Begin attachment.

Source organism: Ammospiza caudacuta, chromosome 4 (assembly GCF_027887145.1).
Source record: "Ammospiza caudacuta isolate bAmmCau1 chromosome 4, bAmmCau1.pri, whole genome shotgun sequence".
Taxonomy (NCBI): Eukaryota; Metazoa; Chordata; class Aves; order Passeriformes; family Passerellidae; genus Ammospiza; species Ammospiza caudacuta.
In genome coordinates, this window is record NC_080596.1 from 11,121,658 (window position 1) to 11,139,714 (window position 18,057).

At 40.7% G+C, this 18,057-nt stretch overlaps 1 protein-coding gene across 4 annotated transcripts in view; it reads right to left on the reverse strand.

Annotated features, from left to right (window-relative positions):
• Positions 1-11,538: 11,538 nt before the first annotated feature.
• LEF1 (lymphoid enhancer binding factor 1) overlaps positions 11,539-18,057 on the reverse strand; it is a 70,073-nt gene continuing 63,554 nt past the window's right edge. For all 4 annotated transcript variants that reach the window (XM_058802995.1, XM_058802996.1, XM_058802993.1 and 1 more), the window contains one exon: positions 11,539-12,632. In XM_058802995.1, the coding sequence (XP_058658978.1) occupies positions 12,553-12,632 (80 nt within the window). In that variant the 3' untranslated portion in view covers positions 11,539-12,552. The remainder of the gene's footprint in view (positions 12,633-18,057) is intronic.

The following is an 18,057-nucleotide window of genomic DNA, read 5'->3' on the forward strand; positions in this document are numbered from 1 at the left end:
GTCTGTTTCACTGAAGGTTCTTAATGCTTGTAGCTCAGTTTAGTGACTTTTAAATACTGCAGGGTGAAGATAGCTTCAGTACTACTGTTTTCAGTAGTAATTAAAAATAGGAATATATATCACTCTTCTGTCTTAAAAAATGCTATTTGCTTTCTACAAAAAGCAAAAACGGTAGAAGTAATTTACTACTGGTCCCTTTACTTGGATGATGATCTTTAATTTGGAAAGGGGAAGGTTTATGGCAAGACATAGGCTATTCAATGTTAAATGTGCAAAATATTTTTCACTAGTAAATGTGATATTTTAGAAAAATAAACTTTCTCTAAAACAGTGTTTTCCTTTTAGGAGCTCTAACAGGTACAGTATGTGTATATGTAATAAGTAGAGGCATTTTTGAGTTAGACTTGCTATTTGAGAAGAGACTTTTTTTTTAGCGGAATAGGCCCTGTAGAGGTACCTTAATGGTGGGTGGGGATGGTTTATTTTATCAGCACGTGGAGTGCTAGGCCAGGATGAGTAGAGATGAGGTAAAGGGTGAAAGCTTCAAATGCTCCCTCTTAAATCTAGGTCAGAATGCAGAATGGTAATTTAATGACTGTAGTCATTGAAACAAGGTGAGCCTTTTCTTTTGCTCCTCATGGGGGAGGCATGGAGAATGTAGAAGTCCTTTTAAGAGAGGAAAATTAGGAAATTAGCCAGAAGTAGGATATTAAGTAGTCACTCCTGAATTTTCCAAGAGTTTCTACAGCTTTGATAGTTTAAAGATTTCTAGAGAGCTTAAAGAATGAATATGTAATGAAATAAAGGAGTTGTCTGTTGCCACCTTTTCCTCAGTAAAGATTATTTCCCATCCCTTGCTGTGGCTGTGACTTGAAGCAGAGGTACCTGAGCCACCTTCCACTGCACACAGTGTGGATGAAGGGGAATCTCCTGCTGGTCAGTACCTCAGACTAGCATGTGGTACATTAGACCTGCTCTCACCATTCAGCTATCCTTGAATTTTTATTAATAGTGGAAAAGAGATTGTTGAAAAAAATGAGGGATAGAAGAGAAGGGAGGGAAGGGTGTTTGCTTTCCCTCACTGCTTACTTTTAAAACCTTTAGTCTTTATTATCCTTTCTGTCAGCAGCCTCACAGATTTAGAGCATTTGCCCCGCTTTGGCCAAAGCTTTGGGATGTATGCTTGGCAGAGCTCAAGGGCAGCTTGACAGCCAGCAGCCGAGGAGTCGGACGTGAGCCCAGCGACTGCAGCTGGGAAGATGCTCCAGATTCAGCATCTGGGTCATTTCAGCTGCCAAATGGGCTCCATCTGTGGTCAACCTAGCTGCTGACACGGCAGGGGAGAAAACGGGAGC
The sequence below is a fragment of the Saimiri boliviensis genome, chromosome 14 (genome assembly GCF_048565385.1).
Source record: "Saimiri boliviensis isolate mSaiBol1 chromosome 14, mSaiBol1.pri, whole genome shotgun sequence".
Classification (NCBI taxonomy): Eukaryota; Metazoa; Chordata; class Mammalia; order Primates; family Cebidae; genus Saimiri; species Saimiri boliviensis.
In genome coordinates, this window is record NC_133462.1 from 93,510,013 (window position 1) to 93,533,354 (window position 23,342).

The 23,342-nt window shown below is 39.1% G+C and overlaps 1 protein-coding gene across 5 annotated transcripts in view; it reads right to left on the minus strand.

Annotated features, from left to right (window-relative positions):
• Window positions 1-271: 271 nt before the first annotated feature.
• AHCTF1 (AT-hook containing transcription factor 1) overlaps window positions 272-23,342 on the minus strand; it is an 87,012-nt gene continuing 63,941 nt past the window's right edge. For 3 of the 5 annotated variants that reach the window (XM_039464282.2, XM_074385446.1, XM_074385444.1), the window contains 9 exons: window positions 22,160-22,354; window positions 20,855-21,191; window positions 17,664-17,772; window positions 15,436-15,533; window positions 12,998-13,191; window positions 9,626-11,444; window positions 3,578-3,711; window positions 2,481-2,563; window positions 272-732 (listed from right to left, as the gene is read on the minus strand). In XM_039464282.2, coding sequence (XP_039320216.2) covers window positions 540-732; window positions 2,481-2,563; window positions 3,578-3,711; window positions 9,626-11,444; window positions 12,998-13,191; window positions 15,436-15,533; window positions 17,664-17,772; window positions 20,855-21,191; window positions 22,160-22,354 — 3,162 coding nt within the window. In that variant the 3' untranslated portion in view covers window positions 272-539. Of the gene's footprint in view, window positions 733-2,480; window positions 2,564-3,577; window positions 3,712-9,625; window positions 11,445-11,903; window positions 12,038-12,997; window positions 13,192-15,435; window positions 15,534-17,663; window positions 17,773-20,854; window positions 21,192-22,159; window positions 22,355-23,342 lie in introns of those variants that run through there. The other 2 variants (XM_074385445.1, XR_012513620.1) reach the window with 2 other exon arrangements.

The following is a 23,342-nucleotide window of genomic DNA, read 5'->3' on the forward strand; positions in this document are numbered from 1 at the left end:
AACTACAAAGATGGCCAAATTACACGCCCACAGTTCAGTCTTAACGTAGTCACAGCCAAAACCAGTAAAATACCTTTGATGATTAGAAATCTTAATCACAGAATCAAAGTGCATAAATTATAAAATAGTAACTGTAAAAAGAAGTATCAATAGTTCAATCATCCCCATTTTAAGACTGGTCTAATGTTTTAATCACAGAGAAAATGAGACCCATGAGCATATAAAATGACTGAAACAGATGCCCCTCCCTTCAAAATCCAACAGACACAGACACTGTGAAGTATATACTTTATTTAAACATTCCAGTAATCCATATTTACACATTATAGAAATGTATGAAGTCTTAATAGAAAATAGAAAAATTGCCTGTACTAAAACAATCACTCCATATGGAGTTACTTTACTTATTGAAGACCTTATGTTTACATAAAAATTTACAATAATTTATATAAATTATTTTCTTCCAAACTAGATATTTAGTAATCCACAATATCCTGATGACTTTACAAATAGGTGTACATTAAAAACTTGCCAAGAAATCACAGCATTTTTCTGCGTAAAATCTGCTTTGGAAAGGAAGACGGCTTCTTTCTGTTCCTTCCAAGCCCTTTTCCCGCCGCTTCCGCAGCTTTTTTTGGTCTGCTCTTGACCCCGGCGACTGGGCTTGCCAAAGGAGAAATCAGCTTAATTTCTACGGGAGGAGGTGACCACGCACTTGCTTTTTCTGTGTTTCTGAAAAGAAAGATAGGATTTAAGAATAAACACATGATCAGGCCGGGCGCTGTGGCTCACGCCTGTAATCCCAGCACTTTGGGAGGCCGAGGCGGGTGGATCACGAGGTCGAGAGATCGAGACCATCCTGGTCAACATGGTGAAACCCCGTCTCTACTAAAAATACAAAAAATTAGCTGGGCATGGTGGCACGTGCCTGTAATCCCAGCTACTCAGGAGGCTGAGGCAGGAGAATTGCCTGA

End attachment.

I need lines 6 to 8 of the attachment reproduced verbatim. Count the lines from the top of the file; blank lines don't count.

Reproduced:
Annotated features, from left to right (window-relative positions):
• Positions 1-11,538: 11,538 nt before the first annotated feature.
• LEF1 (lymphoid enhancer binding factor 1) overlaps positions 11,539-18,057 on the reverse strand; it is a 70,073-nt gene continuing 63,554 nt past the window's right edge. For all 4 annotated transcript variants that reach the window (XM_058802995.1, XM_058802996.1, XM_058802993.1 and 1 more), the window contains one exon: positions 11,539-12,632. In XM_058802995.1, the coding sequence (XP_058658978.1) occupies positions 12,553-12,632 (80 nt within the window). In that variant the 3' untranslated portion in view covers positions 11,539-12,552. The remainder of the gene's footprint in view (positions 12,633-18,057) is intronic.